• Range of motion exercises to regain the ability to bend and straighten your knee effectively
  • Gradually increase weight bearing
  • Gait re-education (use of splint and elbow crutches should be reduced)
  • Stretching and strengthening exercises for hamstrings, quadriceps, and other major muscle groups in and around knee, hip and ankles
  • Static bike with no resistance to improve your mobility, aerobic fitness and muscle endurance

4-8 weeks

The goals for rehabilitation after 4-8 weeks include progression of functional activities and the prevention of joint stiffness, pain in the front of the knee and scar adherence. During this time rehabilitation also aims to improve proprioception (balance and awareness) maintain cardiovascular fitness and further promote appropriate muscle strength, power and endurance.

Use of taping to assist stability during knee strengthening exercisesAbove: Use of taping to assist stability during knee strengthening exercises

Exercises include:
  • Patella mobilisations
  • Gait re-education
  • Stretching and strengthening exercises for hamstrings, quadriceps, and other major muscle groups in and around knee, hip and ankles - increase repetitions and resistance depending on tolerance
    • Leg curl (hamstrings)
    • Leg extension (quadriceps)
    • Straight leg raises (quadriceps)
    • Squats (progress to one legged)
    • Lunges
    • Calf raises
    • Abduction/adduction
  • Wobble board and trampette exercises to help proprioception
  • Gym ball and the raband work
  • Early plyometrics (jumping exercises)
  • Rowing as well as static bike with low resistance for improvements in mobility, aerobic and cardiovascular fitness
  • Swimming and hydrotherapy (avoid breast stroke)
  • Upper body exercises

8-12 weeks

The main goals of rehabilitation at 8-12 weeks post ACL surgery include the improvement of specific functions as well as increasing muscle strength and control throughout movements. Exercises at this point are continued and progressed (as above) from the earlier weeks and emphasis is shifted to strengthening, gait, balance and proprioceptive exercises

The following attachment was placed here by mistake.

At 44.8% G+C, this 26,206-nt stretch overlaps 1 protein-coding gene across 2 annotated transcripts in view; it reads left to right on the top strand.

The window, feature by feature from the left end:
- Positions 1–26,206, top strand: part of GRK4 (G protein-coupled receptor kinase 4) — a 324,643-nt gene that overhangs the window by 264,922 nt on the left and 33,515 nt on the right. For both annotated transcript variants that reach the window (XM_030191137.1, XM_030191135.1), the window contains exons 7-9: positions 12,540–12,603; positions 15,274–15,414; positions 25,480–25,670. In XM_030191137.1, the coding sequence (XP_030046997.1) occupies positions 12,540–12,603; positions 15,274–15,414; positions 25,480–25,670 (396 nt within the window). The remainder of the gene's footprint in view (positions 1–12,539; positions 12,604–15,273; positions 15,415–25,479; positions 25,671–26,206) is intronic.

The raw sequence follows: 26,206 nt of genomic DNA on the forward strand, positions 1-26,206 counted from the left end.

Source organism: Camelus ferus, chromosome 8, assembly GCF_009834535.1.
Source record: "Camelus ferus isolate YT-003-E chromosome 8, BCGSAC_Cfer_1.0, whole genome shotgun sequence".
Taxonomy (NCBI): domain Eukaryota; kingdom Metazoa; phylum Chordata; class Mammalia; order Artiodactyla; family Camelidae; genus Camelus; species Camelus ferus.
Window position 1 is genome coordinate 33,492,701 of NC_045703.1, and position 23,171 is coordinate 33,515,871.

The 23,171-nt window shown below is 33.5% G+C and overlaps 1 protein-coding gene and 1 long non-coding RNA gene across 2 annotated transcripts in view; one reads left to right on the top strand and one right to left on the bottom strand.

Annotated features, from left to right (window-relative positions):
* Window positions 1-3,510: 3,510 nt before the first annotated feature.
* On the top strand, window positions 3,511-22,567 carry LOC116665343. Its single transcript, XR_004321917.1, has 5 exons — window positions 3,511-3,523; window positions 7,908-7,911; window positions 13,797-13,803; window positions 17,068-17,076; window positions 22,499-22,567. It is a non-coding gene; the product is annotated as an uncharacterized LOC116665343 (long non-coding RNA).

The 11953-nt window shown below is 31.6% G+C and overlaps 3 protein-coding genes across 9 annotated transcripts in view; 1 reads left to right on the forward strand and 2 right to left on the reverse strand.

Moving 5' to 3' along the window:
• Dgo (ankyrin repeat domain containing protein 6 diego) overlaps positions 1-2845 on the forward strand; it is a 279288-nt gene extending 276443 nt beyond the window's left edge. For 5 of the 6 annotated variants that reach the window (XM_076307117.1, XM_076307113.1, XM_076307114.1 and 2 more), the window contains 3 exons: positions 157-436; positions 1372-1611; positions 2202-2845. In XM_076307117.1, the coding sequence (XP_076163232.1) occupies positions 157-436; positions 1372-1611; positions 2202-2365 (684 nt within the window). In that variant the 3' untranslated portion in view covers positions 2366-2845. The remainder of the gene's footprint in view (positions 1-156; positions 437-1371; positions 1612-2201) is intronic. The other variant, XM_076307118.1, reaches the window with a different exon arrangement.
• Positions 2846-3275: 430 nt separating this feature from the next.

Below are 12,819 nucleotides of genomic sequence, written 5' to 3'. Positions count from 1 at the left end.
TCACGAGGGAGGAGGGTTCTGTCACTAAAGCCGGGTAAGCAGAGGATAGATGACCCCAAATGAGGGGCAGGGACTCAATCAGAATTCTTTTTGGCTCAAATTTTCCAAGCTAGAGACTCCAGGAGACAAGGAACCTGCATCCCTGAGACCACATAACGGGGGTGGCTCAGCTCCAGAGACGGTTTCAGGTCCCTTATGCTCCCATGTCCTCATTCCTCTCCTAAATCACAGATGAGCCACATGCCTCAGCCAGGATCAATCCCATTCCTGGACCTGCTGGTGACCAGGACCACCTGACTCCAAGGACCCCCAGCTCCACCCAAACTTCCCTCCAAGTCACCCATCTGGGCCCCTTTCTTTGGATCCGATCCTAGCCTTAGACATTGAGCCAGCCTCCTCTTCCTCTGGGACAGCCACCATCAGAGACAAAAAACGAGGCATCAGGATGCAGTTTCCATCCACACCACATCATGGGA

12-16 weeks

The main goals of rehabilitation between 12-16 weeks post ACL surgery are to continue to improve muscle strength and control, proprioception, balance, gait and cardiovascular fitness.

Early sports activities can be incorporated into this phase of rehabilitation and physiotherapy should focus on exercises such as;
  • Power walking
  • Cycling
  • Swimming
  • Jogging as tolerated
However, some physically demanding sports must still be avoided.

3-6 months

Goals are now directed towards the promotion of exercises for specific functions and sports. However, in some cases this may be difficult as your knee may not be ready for certain activities even if it feels normal. At a Later stage of this phase, goals will begin to include the preparation of your physical and psychological ability to completely return to unrestricted function.

Exercises will now focus on specific activities such as;
  • Jogging
  • Plyometrics
  • Swimming
  • Cycling
  • Sprinting
  • Change of direction, pivoting and cutting movements (agility)
  • Accelerating and decelerating exercises
  • Sport specific exercises (e.g. football dribbling, tennis serve)
Strengthening and stretching exercises of muscle groups of knee, hip and ankle will also be continued throughout for further support and maximal function.

6-12 months

Goals for the later stages of rehabilitation post ACL surgery will focus on the progression to unrestricted confident function and the continued improvement of sport specific activities.

This will be the earliest return to contact sport with the criteria that you can train symptom free and that you have no residual complications.

Success of rehabilitation

The decision that you can return to unrestricted functions or sporting activities will depend on a number of factors:
  • Commitment and adherence to rehabilitation program
  • Rate of progression throughout rehabilitation program (too slow or too fast)
  • Surgical technique
  • Other injuries sustained before, during or after the ACL injury
  • Any other underlying health problems e.g. arthritis
  • Psychological influences


ACL surgery is essential to regain stability and full function in your knee whilst also aiding in the prevention of further injuries or damage. ACL surgery offers a near normal knee that will allow you to return to normal daily tasks, work, hobbies and sport. What’s more, highly recommends a physiotherapy rehabilitation program post ACL surgery as this will guarantee the return of the full function of your knee so that you can go back to what you love doing the most in as quickly as possible. Call on 0330 088 7800 to make an appointment now!